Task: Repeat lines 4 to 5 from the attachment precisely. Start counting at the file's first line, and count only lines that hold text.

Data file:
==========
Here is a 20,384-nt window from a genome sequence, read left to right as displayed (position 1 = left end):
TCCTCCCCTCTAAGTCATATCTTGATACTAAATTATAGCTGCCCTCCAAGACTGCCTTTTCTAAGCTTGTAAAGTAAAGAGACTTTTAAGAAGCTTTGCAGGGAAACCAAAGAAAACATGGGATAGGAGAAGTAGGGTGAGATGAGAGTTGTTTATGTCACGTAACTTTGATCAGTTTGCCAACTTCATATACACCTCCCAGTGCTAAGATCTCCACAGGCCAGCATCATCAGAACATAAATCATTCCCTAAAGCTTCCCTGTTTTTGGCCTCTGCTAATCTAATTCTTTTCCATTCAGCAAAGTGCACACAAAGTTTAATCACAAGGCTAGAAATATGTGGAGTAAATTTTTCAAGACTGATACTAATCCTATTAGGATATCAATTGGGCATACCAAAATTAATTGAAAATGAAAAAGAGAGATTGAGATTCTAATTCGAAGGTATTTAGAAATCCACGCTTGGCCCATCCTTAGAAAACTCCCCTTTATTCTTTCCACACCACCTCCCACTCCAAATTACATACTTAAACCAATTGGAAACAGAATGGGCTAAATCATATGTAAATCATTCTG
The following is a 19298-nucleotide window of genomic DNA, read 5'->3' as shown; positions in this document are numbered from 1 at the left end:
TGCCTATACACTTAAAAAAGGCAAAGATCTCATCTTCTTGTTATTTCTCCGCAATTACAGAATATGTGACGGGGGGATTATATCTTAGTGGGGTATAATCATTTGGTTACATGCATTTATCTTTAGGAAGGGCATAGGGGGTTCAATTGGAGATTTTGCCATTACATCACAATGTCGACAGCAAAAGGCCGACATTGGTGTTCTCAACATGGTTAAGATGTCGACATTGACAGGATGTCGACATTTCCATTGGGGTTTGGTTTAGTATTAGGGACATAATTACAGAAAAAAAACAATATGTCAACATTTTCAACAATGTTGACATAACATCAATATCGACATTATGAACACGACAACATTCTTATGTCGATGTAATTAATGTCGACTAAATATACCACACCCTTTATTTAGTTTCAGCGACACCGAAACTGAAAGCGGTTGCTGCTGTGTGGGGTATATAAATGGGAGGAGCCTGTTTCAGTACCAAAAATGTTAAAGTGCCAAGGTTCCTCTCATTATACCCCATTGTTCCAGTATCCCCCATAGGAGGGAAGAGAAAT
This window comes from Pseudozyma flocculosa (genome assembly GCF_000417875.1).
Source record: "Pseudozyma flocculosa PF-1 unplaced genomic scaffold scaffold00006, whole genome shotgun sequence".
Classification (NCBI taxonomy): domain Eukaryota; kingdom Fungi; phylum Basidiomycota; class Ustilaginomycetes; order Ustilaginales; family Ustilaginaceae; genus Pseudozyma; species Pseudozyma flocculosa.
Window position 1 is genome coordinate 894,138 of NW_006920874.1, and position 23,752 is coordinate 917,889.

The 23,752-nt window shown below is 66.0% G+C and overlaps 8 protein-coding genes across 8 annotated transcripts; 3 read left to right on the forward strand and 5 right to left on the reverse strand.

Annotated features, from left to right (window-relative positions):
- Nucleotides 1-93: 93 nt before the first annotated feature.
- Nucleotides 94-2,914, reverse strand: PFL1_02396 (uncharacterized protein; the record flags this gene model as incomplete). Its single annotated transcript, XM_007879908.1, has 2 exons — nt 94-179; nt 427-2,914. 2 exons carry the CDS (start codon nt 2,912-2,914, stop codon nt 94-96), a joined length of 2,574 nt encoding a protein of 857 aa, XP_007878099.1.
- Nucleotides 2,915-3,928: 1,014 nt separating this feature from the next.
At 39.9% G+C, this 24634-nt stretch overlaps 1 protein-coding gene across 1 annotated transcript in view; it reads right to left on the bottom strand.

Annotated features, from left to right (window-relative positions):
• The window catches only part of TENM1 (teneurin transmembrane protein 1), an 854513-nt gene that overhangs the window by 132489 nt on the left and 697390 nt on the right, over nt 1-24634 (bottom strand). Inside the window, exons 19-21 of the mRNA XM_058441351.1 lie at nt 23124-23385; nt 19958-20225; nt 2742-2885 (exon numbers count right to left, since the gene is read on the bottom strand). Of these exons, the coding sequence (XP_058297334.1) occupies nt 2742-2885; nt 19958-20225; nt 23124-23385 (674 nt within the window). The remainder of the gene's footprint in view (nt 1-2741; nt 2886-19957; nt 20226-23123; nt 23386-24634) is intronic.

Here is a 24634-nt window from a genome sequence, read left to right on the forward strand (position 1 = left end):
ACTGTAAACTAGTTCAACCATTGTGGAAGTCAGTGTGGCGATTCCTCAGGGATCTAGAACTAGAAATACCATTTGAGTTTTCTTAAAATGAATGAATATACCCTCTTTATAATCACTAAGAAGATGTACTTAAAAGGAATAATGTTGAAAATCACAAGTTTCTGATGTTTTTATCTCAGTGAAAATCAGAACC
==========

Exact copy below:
TGCCTATACACTTAAAAAAGGCAAAGATCTCATCTTCTTGTTATTTCTCCGCAATTACAGAATATGTGACGGGGGGATTATATCTTAGTGGGGTATAATCATTTGGTTACATGCATTTATCTTTAGGAAGGGCATAGGGGGTTCAATTGGAGATTTTGCCATTACATCACAATGTCGACAGCAAAAGGCCGACATTGGTGTTCTCAACATGGTTAAGATGTCGACATTGACAGGATGTCGACATTTCCATTGGGGTTTGGTTTAGTATTAGGGACATAATTACAGAAAAAAAACAATATGTCAACATTTTCAACAATGTTGACATAACATCAATATCGACATTATGAACACGACAACATTCTTATGTCGATGTAATTAATGTCGACTAAATATACCACACCCTTTATTTAGTTTCAGCGACACCGAAACTGAAAGCGGTTGCTGCTGTGTGGGGTATATAAATGGGAGGAGCCTGTTTCAGTACCAAAAATGTTAAAGTGCCAAGGTTCCTCTCATTATACCCCATTGTTCCAGTATCCCCCATAGGAGGGAAGAGAAAT
This window comes from Pseudozyma flocculosa (genome assembly GCF_000417875.1).